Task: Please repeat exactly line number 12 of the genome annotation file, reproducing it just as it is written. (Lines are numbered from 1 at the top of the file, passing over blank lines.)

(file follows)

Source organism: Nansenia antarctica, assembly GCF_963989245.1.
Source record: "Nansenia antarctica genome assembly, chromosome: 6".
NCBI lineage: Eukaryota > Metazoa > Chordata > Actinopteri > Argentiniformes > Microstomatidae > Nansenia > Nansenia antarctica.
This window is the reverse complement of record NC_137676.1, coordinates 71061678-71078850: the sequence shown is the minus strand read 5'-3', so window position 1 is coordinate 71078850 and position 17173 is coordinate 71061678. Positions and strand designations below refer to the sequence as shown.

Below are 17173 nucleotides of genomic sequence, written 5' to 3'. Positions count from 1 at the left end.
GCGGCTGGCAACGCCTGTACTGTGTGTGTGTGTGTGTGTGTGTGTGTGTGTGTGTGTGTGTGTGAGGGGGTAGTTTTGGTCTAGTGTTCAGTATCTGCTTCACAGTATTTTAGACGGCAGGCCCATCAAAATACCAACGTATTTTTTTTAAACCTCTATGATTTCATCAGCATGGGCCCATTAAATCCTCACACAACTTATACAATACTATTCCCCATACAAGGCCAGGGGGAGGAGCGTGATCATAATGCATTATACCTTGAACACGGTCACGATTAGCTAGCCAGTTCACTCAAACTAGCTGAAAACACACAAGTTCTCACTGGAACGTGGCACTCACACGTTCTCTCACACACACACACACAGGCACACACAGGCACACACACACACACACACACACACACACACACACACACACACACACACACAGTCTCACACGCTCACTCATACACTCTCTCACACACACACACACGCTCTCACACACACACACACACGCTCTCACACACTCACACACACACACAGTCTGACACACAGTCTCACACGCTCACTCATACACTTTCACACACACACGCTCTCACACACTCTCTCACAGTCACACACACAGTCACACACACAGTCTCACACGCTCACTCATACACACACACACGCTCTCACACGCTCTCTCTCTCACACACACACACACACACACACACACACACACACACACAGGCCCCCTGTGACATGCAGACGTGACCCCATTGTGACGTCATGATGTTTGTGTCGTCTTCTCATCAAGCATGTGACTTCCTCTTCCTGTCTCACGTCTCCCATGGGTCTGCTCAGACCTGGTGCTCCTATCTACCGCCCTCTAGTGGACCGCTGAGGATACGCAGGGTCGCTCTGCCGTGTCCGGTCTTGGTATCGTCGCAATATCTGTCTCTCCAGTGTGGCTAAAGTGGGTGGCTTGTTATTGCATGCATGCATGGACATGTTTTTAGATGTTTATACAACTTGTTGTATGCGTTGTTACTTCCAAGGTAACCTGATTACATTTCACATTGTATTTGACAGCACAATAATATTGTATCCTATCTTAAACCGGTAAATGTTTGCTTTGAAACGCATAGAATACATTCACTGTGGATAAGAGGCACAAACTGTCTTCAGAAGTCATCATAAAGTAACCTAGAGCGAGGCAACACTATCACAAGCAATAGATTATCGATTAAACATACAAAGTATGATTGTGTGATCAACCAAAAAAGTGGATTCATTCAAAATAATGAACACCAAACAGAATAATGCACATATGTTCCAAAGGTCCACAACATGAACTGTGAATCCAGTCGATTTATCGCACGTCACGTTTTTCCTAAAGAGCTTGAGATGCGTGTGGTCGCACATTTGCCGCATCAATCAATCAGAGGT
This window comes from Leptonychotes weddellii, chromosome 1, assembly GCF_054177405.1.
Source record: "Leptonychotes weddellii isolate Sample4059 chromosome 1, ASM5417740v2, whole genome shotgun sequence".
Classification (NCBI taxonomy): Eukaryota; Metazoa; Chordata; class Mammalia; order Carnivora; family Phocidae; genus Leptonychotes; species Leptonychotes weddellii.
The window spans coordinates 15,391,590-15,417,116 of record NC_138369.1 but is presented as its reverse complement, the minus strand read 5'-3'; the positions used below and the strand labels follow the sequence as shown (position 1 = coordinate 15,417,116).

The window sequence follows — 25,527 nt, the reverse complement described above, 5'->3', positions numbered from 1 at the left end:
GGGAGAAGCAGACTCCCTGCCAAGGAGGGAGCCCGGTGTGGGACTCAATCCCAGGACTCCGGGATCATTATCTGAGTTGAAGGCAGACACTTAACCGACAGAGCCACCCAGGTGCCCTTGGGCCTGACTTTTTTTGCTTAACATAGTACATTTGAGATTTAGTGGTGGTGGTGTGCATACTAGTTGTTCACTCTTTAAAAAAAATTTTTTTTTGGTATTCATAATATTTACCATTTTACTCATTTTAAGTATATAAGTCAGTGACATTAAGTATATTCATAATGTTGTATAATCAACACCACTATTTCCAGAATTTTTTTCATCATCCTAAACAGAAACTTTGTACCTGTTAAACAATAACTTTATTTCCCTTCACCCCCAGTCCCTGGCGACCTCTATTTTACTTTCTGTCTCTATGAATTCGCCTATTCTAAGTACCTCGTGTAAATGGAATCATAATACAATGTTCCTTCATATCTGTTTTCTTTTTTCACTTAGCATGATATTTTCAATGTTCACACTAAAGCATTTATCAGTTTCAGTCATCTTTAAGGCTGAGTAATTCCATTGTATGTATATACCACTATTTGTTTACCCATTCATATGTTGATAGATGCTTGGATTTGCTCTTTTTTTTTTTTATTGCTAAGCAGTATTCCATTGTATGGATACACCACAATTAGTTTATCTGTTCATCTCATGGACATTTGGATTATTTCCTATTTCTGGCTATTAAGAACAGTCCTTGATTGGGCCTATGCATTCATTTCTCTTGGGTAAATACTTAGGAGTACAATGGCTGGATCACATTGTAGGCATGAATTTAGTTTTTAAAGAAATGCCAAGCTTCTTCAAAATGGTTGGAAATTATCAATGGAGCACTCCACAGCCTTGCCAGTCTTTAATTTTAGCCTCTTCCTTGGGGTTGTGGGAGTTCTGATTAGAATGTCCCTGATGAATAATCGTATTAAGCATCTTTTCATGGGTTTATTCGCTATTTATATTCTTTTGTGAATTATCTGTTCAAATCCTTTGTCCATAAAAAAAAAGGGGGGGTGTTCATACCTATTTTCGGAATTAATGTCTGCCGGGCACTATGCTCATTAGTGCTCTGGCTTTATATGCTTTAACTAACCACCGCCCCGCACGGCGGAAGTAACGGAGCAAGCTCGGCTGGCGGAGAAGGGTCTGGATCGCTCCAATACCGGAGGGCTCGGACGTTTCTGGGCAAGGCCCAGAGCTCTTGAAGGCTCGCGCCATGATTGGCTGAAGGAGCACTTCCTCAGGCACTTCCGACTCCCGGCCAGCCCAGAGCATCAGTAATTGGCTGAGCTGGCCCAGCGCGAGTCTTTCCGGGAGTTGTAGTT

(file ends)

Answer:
GGGAGAAGCAGACTCCCTGCCAAGGAGGGAGCCCGGTGTGGGACTCAATCCCAGGACTCCGGGATCATTATCTGAGTTGAAGGCAGACACTTAACCGACAGAGCCACCCAGGTGCCCTTGGGCCTGACTTTTTTTGCTTAACATAGTACATTTGAGATTTAGTGGTGGTGGTGTGCATACTAGTTGTTCACTCTTTAAAAAAAATTTTTTTTTGGTATTCATAATATTTACCATTTTACTCATTTTAAGTATATAAGTCAGTGACATTAAGTATATTCATAATGTTGTATAATCAACACCACTATTTCCAGAATTTTTTTCATCATCCTAAACAGAAACTTTGTACCTGTTAAACAATAACTTTATTTCCCTTCACCCCCAGTCCCTGGCGACCTCTATTTTACTTTCTGTCTCTATGAATTCGCCTATTCTAAGTACCTCGTGTAAATGGAATCATAATACAATGTTCCTTCATATCTGTTTTCTTTTTTCACTTAGCATGATATTTTCAATGTTCACACTAAAGCATTTATCAGTTTCAGTCATCTTTAAGGCTGAGTAATTCCATTGTATGTATATACCACTATTTGTTTACCCATTCATATGTTGATAGATGCTTGGATTTGCTCTTTTTTTTTTTTATTGCTAAGCAGTATTCCATTGTATGGATACACCACAATTAGTTTATCTGTTCATCTCATGGACATTTGGATTATTTCCTATTTCTGGCTATTAAGAACAGTCCTTGATTGGGCCTATGCATTCATTTCTCTTGGGTAAATACTTAGGAGTACAATGGCTGGATCACATTGTAGGCATGAATTTAGTTTTTAAAGAAATGCCAAGCTTCTTCAAAATGGTTGGAAATTATCAATGGAGCACTCCACAGCCTTGCCAGTCTTTAATTTTAGCCTCTTCCTTGGGGTTGTGGGAGTTCTGATTAGAATGTCCCTGATGAATAATCGTATTAAGCATCTTTTCATGGGTTTATTCGCTATTTATATTCTTTTGTGAATTATCTGTTCAAATCCTTTGTCCATAAAAAAAAAGGGGGGGTGTTCATACCTATTTTCGGAATTAATGTCTGCCGGGCACTATGCTCATTAGTGCTCTGGCTTTATATGCTTTAACTAACCACCGCCCCGCACGGCGGAAGTAACGGAGCAAGCTCGGCTGGCGGAGAAGGGTCTGGATCGCTCCAATACCGGAGGGCTCGGACGTTTCTGGGCAAGGCCCAGAGCTCTTGAAGGCTCGCGCCATGATTGGCTGAAGGAGCACTTCCTCAGGCACTTCCGACTCCCGGCCAGCCCAGAGCATCAGTAATTGGCTGAGCTGGCCCAGCGCGAGTCTTTCCGGGAGTTGTAGTT